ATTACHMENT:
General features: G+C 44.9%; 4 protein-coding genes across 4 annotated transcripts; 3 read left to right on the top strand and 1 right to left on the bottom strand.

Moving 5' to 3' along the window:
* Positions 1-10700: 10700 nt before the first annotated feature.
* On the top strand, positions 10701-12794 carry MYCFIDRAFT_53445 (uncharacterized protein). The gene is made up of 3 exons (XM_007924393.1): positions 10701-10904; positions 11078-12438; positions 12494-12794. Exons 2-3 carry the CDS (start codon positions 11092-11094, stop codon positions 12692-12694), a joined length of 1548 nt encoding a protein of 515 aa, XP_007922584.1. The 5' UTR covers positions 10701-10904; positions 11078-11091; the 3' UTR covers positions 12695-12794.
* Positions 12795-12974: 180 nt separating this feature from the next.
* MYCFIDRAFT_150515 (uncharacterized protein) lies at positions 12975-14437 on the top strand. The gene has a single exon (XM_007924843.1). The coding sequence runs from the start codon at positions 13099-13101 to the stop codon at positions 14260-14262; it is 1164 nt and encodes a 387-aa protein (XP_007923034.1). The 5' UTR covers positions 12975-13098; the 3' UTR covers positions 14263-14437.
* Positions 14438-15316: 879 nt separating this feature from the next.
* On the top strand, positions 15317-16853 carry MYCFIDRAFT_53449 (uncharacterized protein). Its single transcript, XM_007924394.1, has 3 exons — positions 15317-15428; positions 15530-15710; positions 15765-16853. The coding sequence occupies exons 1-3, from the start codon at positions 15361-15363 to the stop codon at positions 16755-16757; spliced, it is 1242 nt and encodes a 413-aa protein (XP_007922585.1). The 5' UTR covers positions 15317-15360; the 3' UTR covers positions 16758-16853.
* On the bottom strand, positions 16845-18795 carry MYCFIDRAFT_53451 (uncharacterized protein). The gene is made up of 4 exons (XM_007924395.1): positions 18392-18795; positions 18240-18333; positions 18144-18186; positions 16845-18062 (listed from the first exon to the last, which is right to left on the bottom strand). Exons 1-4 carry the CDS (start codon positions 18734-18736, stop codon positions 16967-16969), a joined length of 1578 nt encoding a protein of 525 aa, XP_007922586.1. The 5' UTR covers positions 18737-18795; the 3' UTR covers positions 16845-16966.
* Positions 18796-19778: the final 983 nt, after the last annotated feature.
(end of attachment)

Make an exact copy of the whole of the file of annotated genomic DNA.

General features: G+C 44.9%; 4 protein-coding genes across 4 annotated transcripts; 3 read left to right on the top strand and 1 right to left on the bottom strand.

Moving 5' to 3' along the window:
* Positions 1-10700: 10700 nt before the first annotated feature.
* On the top strand, positions 10701-12794 carry MYCFIDRAFT_53445 (uncharacterized protein). The gene is made up of 3 exons (XM_007924393.1): positions 10701-10904; positions 11078-12438; positions 12494-12794. Exons 2-3 carry the CDS (start codon positions 11092-11094, stop codon positions 12692-12694), a joined length of 1548 nt encoding a protein of 515 aa, XP_007922584.1. The 5' UTR covers positions 10701-10904; positions 11078-11091; the 3' UTR covers positions 12695-12794.
* Positions 12795-12974: 180 nt separating this feature from the next.
* MYCFIDRAFT_150515 (uncharacterized protein) lies at positions 12975-14437 on the top strand. The gene has a single exon (XM_007924843.1). The coding sequence runs from the start codon at positions 13099-13101 to the stop codon at positions 14260-14262; it is 1164 nt and encodes a 387-aa protein (XP_007923034.1). The 5' UTR covers positions 12975-13098; the 3' UTR covers positions 14263-14437.
* Positions 14438-15316: 879 nt separating this feature from the next.
* On the top strand, positions 15317-16853 carry MYCFIDRAFT_53449 (uncharacterized protein). Its single transcript, XM_007924394.1, has 3 exons — positions 15317-15428; positions 15530-15710; positions 15765-16853. The coding sequence occupies exons 1-3, from the start codon at positions 15361-15363 to the stop codon at positions 16755-16757; spliced, it is 1242 nt and encodes a 413-aa protein (XP_007922585.1). The 5' UTR covers positions 15317-15360; the 3' UTR covers positions 16758-16853.
* On the bottom strand, positions 16845-18795 carry MYCFIDRAFT_53451 (uncharacterized protein). The gene is made up of 4 exons (XM_007924395.1): positions 18392-18795; positions 18240-18333; positions 18144-18186; positions 16845-18062 (listed from the first exon to the last, which is right to left on the bottom strand). Exons 1-4 carry the CDS (start codon positions 18734-18736, stop codon positions 16967-16969), a joined length of 1578 nt encoding a protein of 525 aa, XP_007922586.1. The 5' UTR covers positions 18737-18795; the 3' UTR covers positions 16845-16966.
* Positions 18796-19778: the final 983 nt, after the last annotated feature.